The rate of obesity is increasing worldwide and the increase has been particularly dramatic in young people. Young people are the greatest consumers of high-energy, sugary and fat-laden “junk” foods and sweetened drinks.
The heightened metabolism and rapid growth during puberty can protect against obesity. However, easy access to cheap junk foods and increasingly sedentary lifestyles outweighs the protection from growth spurts.
It is known excessive consumption of junk foods damage areas of the brain essential for learning and memory processes. Neurons in brain regions, including the hippocampus, that encodes memories, no longer work efficiently, leading to poorer learning.
This is of great concern as adolescence is a critical formative period for learning about the world. Adolescence is also a time of newly found independence, including food choices.
Recent research in rodents has shown the adolescent brain is at an increased risk of developing diet-induced cognitive dysfunction. Adolescent, but not adult, mice develop memory problems after consuming high-fat diets.
Teenage rats that drank sugary beverages were less able to remember a specific location leading to an escape hatch. This was compared to adult rats drinking sugary beverages, and teenage rats that had low-sugar diets.
The brains of the adolescent sugar-diet rats also showed increased levels of inflammation in the hippocampus, disrupting learning and memory function. Inflammation in the brain can contribute to cognitive decline and dementia.
The negative effects of obesity on the brain have been observed in young people too. Obese adolescents performed worse at maths, spelling and mental flexibility than healthy-weight adolescents. Structural brain scans revealed that obese teenagers had smaller hippocampi. This provides evidence that excessive body fat impacts the brain’s learning centre.
The Conversation, CC BY-ND
Teenage brains are a work in progress
The teenage brain undergoes major developmental changes in terms of structure and function. Adolescence is a period of increased neuroplasticity due to the dramatic changes in connectivity within brain regions.
Brain-imaging studies show that the prefrontal cortex doesn’t fully mature until the early 20s. A major role of the prefrontal cortex is performing executive functions. This term encapsulates behavioural control, attention and decision-making.
Poor regulation of the prefrontal cortex during adolescence can explain the increased risk taking behaviours in teenagers, including dangerous driving, drug use and binge drinking.
Educational efforts to provide teens with information about unsafe behaviours tends to fall on deaf ears. The prefrontal cortex helps us to resist performing behaviours triggered by events in the environment. Resisting these behaviours in the face of immediate reward can be difficult, particularly for teenagers.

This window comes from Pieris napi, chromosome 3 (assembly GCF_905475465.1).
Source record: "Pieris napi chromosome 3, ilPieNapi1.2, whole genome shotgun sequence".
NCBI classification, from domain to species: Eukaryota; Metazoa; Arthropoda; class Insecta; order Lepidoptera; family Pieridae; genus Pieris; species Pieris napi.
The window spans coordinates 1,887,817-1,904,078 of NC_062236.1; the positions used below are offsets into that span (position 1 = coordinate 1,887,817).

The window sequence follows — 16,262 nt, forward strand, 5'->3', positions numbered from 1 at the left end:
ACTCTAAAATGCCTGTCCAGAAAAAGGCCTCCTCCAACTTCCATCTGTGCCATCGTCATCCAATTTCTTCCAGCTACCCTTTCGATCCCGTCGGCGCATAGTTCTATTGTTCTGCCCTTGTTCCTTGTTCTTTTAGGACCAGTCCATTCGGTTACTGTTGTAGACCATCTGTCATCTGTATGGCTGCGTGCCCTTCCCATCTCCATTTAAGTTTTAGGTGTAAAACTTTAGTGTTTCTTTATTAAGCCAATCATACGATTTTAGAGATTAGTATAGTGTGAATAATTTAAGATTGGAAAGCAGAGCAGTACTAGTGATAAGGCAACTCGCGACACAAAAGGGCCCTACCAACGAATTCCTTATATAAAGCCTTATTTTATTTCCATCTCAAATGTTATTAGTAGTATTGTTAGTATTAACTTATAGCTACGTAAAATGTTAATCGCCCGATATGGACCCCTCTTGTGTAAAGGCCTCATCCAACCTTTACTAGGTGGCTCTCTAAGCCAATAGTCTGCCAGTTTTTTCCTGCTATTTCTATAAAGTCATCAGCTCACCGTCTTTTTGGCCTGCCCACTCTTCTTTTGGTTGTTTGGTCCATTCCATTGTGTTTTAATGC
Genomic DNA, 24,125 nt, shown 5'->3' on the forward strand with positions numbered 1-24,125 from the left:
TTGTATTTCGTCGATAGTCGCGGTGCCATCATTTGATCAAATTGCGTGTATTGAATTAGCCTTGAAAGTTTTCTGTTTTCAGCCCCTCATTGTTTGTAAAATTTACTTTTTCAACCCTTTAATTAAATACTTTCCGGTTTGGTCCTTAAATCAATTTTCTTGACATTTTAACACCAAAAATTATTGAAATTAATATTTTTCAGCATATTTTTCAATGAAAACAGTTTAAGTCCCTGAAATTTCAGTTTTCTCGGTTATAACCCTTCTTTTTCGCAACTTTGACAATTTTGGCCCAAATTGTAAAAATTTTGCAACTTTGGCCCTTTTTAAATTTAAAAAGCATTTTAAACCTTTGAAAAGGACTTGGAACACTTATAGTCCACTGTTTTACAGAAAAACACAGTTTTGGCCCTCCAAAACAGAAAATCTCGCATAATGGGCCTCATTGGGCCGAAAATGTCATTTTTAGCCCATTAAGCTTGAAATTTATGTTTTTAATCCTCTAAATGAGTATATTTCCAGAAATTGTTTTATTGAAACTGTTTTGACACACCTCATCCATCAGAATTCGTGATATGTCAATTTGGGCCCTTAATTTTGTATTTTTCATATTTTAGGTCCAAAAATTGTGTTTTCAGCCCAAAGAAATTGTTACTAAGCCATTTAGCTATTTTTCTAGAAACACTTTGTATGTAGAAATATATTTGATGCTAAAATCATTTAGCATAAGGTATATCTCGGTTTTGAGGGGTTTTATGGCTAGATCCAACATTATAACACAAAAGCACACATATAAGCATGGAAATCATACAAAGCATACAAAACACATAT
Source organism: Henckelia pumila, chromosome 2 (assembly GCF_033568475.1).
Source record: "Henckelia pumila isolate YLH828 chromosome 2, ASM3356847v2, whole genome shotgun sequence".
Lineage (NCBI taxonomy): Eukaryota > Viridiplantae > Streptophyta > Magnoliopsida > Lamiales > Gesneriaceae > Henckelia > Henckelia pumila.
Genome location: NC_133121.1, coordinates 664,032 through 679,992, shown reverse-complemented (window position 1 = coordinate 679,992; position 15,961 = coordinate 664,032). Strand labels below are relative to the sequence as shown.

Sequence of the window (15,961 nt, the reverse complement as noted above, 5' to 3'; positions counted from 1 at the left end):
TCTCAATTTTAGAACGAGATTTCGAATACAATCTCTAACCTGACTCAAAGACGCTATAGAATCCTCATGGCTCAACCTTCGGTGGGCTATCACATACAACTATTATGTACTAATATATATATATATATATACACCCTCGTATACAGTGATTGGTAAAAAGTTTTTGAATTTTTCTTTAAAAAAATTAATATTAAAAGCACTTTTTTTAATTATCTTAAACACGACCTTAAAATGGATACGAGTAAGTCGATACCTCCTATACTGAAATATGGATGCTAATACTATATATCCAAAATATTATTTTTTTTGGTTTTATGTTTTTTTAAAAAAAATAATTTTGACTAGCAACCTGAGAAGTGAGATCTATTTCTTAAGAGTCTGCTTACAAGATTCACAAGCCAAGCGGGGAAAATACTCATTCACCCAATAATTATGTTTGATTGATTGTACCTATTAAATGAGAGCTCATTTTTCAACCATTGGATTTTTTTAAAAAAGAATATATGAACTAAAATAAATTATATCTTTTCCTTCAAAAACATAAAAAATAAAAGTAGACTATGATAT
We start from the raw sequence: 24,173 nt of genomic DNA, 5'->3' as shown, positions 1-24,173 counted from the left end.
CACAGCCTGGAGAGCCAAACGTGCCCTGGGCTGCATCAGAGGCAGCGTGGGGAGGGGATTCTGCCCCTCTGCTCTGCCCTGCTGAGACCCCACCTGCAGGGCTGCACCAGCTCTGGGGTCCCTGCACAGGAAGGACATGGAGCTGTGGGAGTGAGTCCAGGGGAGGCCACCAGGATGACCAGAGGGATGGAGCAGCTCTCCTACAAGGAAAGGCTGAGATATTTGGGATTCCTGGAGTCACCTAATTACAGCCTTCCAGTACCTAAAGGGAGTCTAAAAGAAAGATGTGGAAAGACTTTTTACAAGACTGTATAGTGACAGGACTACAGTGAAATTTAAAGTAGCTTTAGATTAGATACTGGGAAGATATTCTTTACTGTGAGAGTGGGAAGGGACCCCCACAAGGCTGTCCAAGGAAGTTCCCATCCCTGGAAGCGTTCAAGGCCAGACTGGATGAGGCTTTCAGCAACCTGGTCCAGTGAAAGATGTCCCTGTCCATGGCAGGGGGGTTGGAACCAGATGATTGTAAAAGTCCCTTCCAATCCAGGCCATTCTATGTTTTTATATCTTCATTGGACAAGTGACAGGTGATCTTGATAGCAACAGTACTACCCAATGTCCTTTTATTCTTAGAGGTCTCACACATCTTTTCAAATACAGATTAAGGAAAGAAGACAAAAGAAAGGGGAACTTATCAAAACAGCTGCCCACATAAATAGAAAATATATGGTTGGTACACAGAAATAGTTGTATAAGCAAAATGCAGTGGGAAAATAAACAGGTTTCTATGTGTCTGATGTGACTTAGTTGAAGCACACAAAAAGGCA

Teenage brains love rewards
The risky behaviours teenagers engage in are often immediately rewarding. The brain’s reward system releases the neurotransmitter dopamine when stimulated by pleasurable events, increasing the drive to carry out these activities.
Teenagers are particularly drawn to rewards, including eating tasty foods high in fat and sugar. The adolescent reward system is sensitive to stimulation and may be permanently altered by overactivation during this period.
Combined with the reduced ability to resist rewarding behaviours, it is not surprising that teenagers prefer to eat foods that are easy to obtain and immediately gratifying, even in the face of health advice to the contrary.
Changes in the brain caused by overconsumption of sugary foods during adolescence can manifest in later life as difficulties in experiencing reward. Research has shown male rats that drank sugar water during adolescence showed reduced motivation and enjoyment of rewards when they were adults.
These behaviours are core features of mood disorders including depression. Importantly, this shows that how we eat during adolescence can impact brain function as adults, leading to long-lasting changes in food preference and learning about rewards.
Teenage brains are more plastic
Excessive consumption of junk foods during adolescence could derail normal brain maturation processes. This may alter normal development trajectories, leading to enduring behavioural predispositions – in this case, the habit of consuming fatty and sugar foods, leading to obesity.
Fortunately, the increased plasticity of the adolescent brain means that young people may be more responsive to change. Opportunities to identify and intervene in high-risk youths may avert destructive negative behavioural spirals that may originate in adolescence. This can encourage life-long healthy habits.
Amy Reichelt receives funding from the Australian Research Council.
Authors: Amy Reichelt, Lecturer, ARC DECRA, RMIT University